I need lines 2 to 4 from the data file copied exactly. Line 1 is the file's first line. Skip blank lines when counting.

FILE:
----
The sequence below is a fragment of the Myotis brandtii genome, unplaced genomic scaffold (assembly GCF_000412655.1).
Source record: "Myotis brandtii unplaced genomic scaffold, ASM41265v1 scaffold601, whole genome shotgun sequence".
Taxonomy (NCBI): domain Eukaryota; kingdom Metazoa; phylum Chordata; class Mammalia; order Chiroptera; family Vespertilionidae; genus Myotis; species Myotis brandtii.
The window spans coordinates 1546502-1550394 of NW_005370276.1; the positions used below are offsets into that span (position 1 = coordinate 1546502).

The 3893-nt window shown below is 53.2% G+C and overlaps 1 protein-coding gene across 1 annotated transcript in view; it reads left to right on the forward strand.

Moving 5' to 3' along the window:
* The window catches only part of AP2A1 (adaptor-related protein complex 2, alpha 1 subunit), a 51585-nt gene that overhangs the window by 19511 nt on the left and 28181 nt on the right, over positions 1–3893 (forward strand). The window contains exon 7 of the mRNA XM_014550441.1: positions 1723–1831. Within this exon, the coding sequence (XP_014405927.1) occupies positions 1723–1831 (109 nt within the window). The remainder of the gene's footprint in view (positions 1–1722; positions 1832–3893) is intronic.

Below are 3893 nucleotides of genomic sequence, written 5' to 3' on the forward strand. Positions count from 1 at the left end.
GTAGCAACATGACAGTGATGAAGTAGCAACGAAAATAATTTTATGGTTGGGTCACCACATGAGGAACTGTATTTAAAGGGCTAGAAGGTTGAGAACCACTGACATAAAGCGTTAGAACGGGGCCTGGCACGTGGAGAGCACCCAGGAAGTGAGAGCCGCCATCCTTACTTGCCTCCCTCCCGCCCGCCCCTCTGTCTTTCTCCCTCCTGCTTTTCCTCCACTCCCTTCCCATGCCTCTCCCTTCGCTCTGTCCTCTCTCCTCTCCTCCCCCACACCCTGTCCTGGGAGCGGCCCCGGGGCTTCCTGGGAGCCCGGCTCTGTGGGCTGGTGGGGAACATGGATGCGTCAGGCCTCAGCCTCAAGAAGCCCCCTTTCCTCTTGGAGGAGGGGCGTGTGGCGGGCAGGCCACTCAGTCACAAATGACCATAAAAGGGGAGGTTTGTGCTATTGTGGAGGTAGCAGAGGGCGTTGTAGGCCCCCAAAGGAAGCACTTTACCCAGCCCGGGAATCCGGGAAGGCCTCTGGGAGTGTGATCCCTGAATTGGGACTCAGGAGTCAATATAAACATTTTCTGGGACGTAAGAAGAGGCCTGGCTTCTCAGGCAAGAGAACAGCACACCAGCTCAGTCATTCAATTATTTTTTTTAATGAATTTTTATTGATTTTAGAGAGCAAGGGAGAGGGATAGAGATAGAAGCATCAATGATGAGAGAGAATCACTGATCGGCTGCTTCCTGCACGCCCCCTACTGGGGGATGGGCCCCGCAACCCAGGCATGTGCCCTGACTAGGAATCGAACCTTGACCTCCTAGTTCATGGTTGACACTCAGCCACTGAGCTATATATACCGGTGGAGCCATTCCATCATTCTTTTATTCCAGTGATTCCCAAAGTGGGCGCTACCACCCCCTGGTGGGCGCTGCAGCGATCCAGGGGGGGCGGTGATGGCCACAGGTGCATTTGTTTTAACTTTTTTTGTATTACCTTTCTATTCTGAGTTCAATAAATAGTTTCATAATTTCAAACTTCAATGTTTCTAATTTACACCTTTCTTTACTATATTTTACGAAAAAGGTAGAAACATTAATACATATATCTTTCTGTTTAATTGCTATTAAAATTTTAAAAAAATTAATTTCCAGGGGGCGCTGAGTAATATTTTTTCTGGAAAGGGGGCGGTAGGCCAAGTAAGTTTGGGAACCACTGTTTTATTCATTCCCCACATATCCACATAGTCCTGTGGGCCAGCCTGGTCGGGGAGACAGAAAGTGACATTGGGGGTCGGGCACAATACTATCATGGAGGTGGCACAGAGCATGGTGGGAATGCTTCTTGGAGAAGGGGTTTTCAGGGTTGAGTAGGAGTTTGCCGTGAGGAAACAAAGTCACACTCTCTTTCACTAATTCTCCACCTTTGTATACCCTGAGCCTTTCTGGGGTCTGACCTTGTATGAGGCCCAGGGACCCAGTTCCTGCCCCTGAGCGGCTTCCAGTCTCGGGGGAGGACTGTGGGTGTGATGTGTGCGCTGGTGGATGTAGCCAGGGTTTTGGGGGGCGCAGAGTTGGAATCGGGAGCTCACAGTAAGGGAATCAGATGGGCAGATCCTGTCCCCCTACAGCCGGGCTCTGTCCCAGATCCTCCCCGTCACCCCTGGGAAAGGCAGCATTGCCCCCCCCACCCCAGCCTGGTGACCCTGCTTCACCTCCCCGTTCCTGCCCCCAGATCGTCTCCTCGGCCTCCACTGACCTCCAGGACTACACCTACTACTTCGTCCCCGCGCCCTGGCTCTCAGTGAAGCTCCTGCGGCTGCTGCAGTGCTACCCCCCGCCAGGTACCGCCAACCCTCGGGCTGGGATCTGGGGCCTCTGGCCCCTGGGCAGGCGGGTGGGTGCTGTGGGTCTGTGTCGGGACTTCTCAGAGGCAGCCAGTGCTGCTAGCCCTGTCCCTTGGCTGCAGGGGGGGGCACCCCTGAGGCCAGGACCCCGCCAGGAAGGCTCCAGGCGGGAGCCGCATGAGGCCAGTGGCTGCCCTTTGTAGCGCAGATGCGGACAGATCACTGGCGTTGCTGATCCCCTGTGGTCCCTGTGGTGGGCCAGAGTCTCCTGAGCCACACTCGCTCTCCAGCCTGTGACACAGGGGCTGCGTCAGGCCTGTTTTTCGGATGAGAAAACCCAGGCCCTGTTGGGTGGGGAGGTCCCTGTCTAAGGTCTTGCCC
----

Source record: "Myotis brandtii unplaced genomic scaffold, ASM41265v1 scaffold601, whole genome shotgun sequence".
Taxonomy (NCBI): domain Eukaryota; kingdom Metazoa; phylum Chordata; class Mammalia; order Chiroptera; family Vespertilionidae; genus Myotis; species Myotis brandtii.
The window spans coordinates 1546502-1550394 of NW_005370276.1; the positions used below are offsets into that span (position 1 = coordinate 1546502).